Format

Send to

Choose Destination
See comment in PubMed Commons below
J Immunol. 2008 Apr 1;180(7):4530-9.

Aberrant genetic control of invariant TCR-bearing NKT cell function in New Zealand mouse strains: possible involvement in systemic lupus erythematosus pathogenesis.

Author information

1
Department of Pathology, Juntendo University School of Medicine, Tokyo, Japan.

Abstract

Both suppressive and promoting roles of NKT cells have been reported in the pathogenesis of systemic lupus erythematosus (SLE). Herein, we found that although New Zealand mice have normal frequencies of NKT cells, their in vitro potential to produce IL-4 and IFN-gamma in response to alpha-galactosylceramide was remarkably impaired in New Zealand Black (NZB) mice prone to mild SLE, while production was highly up-regulated in nonautoimmune New Zealand White (NZW) mice and at intermediate levels in (NZB x NZW)F(1) mice, which are prone to severe SLE. Because this aberration is evident in young mice before disease onset, genetic mechanisms are thought to be involved. Genome-wide quantitative trait locus analysis and association studies revealed that a locus linked to D11Mit14 on chromosome 11 may be involved in the difference in cytokine-producing potential between NZB and NZW NKT cells. Additionally, (NZB x NZW)F(1) x NZB backcross progeny with the NZW genotype for D11Mit14 showed significantly increased frequencies of age-associated SLE phenotypes, such as high serum levels of IgG, IgG anti-DNA Abs, and lupus nephritis. In coculture studies, alpha-galactosylceramide-stimulated NKT cells from NZW and (NZB x NZW)F(1) mice, but not from NZB mice, showed significantly enhanced Ig synthesis by B cells. These findings suggest that the D11Mit14-linked NZW locus may contribute to the development of SLE in (NZB x NZW)F(1) mice through a mechanism that up-regulates NKT cell function. Thus, this NZW allele may be a candidate of the NZW modifiers that act to promote (NZB x NZW)F(1) disease.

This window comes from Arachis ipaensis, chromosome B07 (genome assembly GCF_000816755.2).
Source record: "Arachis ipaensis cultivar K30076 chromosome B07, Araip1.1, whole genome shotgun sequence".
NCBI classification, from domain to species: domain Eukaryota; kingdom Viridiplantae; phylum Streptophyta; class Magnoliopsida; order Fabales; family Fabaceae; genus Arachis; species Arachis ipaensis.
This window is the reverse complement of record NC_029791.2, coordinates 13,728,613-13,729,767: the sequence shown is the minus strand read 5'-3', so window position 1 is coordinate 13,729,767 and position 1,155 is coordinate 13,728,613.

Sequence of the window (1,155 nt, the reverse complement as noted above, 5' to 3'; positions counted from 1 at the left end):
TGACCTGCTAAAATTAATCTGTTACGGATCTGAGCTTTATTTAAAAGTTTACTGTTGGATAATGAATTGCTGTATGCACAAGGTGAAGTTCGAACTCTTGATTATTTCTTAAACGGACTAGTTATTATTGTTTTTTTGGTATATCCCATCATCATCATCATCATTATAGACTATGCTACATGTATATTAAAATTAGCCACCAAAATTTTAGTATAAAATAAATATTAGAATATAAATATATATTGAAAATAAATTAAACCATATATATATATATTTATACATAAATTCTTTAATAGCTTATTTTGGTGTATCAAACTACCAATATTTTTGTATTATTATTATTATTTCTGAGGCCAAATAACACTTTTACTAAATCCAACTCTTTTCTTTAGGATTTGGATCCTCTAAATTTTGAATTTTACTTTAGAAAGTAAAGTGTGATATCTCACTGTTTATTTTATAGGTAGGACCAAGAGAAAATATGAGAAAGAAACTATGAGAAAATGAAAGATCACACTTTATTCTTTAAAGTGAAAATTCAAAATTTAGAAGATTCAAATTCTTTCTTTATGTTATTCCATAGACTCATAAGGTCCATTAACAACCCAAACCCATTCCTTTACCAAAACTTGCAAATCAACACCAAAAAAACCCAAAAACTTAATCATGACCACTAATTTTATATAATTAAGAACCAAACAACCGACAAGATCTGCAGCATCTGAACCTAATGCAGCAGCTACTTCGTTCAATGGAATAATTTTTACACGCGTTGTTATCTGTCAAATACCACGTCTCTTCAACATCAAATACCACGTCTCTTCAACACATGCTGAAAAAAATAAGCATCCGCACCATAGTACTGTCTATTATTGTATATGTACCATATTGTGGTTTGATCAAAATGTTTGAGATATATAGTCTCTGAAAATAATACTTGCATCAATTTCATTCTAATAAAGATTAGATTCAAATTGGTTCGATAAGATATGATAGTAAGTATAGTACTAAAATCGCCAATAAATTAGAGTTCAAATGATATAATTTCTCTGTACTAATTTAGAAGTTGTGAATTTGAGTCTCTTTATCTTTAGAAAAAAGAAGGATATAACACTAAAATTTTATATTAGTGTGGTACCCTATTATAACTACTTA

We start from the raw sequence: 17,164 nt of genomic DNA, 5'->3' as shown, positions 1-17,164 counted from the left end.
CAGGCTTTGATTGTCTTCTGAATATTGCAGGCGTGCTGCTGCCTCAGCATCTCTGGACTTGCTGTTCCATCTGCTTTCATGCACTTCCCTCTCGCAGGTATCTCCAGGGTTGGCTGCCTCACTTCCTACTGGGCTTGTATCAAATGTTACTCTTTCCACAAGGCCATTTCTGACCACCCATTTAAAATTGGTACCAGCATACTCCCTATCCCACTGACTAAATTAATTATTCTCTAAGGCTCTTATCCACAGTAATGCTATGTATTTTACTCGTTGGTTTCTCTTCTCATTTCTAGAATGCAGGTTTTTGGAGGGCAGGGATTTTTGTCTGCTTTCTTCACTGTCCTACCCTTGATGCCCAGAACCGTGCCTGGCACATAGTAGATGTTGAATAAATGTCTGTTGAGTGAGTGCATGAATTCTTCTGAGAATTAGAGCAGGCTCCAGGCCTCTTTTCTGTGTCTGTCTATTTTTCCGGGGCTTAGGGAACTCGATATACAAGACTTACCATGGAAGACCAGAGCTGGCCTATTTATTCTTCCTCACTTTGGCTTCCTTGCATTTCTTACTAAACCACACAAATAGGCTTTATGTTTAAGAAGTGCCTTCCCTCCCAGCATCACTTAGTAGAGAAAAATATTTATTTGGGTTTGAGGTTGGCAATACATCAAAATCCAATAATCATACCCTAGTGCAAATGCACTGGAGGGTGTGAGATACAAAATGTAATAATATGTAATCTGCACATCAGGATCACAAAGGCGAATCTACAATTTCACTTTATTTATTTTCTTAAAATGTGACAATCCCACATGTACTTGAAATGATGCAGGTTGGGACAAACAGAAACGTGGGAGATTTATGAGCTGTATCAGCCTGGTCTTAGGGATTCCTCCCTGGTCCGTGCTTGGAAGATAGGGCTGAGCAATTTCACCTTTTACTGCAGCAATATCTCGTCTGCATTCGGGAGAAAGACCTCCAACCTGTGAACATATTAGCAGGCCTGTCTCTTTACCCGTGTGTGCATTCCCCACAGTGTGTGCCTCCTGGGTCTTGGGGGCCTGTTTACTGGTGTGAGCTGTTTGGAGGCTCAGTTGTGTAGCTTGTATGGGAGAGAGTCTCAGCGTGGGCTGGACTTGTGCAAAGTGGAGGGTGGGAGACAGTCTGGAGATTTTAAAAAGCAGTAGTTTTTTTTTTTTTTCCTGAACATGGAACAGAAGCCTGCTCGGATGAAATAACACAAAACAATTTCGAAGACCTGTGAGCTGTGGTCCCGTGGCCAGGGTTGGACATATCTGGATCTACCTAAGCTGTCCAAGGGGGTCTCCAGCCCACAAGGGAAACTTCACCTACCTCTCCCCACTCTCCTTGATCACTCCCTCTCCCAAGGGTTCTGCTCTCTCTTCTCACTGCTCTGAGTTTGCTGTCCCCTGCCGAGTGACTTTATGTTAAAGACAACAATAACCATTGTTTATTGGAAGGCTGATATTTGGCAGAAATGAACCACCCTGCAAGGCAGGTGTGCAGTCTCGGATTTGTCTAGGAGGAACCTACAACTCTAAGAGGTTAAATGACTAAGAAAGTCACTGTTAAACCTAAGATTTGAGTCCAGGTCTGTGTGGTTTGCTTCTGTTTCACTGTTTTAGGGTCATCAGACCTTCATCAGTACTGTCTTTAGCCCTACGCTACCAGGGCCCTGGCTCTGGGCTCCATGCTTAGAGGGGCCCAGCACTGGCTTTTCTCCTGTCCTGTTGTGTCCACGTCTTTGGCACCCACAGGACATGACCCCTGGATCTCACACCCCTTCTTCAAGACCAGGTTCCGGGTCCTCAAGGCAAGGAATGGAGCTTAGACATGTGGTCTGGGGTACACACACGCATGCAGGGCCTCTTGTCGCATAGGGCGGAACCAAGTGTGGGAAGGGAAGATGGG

PMID:
18354175
[Indexed for MEDLINE]
Free full text
PubMed Commons home

PubMed Commons

0 comments
How to join PubMed Commons

    Supplemental Content

    Full text links

    Icon for HighWire
    Loading ...
    Support Center